IB plans allow non-life insurers to sell cardamom insurance policiesThe Insurance Board (IB) plans to allow non-life insurance companies to sell cardamom insurance policies in a bid to provide protection to cultivators growing the cash crop, the insurance sector regulator said.
The Insurance Board (IB) plans to allow non-life insurance companies to sell cardamom insurance policies in a bid to provide protection to cultivators growing the cash crop, the insurance sector regulator said.
“We have finalised most of the terms and conditions that should be incorporated in the policy. However, we have not been able to fix the coverage amount,” IB Deputy Director Kundan Sapkota told the Post. “Once we have sorted out this issue, we will allow insurers to sell the policy.”
As per the draft policy, farmers who have planted the crop on at least half a ropani of land or are raising at least 300 plants are eligible to buy cardamom insurance.
The policy will provide coverage for a period of 12 years from the time the crops are planted.
Nepal is the largest producer of large cardamom with a 68 percent share of the international market.
The country exported cardamom worth Rs4.61 billion in the last fiscal year.
Most of the cardamom exported from Nepal is produced in the eastern districts of Dhankuta, Ilam, Panchthar, Taplejung, Sankhuwasabha, Terhathum and Bhojpur. Other districts, such as Lamjung in the west, have also started growing this crop.
“We hope the insurance coverage will encourage more farmers to grow cardamom,” said Sapkota.
According to the IB, farmers wishing to insure their cardamom crops will have to pay a premium equivalent to 5 percent of the coverage amount.
This means that if the coverage amount is, say Rs100, then policyholders will have to pay a fee of Rs5 per year to insure their assets.
Once the premium amount is deposited, losses caused by fire, lightning, earthquake, flood, drought, landslide, cyclonic storm, hailstorm, snow, sleet, other disasters, pest and disease will be fully covered.
“However, these risks will be covered on the basis of input cost,” said Sapkota. This means the premium amount will only cover losses incurred by farmers till the time the crops are ready for harvest. In other words, the insurance policy does not cover their probable income from the sale of their cardamom crops.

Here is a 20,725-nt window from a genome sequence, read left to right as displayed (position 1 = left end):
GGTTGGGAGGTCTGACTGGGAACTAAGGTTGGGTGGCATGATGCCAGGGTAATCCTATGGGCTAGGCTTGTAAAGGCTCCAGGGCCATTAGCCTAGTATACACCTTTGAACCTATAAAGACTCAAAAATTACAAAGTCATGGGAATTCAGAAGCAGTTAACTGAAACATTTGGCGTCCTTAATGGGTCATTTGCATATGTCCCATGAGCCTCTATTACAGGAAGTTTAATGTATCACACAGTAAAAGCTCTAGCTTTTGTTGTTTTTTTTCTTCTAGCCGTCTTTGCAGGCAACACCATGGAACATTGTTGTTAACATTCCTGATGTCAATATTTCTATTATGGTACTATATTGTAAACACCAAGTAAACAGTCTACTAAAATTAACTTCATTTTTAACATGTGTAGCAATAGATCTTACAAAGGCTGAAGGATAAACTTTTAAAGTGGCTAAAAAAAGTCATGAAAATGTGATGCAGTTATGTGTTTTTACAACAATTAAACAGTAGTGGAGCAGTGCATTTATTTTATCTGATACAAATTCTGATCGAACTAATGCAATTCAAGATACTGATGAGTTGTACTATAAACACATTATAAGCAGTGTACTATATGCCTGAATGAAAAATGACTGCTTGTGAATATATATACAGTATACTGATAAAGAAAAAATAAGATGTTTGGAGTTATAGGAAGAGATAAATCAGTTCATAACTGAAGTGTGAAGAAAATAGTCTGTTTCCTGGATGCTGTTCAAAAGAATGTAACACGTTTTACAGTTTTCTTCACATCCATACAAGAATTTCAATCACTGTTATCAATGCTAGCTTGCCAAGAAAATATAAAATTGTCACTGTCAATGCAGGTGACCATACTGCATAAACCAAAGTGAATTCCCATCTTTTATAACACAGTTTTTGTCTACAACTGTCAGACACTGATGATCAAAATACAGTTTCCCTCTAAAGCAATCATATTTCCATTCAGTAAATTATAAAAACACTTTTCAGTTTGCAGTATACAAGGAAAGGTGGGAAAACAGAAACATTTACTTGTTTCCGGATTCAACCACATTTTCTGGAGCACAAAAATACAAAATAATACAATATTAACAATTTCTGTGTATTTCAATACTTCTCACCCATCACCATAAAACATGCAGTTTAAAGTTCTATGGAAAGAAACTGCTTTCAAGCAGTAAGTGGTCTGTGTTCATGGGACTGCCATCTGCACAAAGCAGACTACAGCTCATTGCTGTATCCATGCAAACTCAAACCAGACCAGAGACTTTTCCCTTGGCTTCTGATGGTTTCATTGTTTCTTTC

Input cost, as per the IB, includes money spent on labour, transportation, irrigation and farm management besides expenditure made while buying fertilisers, pesticides and seedlings. Also, the amount paid as land and irrigation tax, depreciation cost of agricultural equipment and the expenses of repair and maintenance of agricultural equipment have been identified as input cost.
“If policyholders incur losses, they can claim up to 90 percent of these costs (or the sum insured) from the insurance company,” said Sapkota.
The life span of cardamom plants is around 12 years. They generally start bearing fruit two years after planting. The cardamom can be harvested every year for a period of up to 10 years.
“Since lots of inputs are used to keep the plants healthy for 12 years, the coverage amount will keep rising every year. So it will be revised annually, and the premium will also change accordingly,” Sapkota said.
According to the data collected by the IB from government agencies, the input cost of a cardamom crop comes to Rs309,500 per hectare during the first year. This cost goes up by 8 percent per year in the second and third years. After the fourth year, the input cost rises by 20 percent annually, Sapkota said, quoting government figures.
“If we fix the coverage amount based on the input cost provided to us by the government, farmers will be able to make a huge compensation claim which will exert pressure on insurance companies. We are currently trying to find ways to address this issue to create a win-win situation for both farmers and insurance companies,” Sapkota said.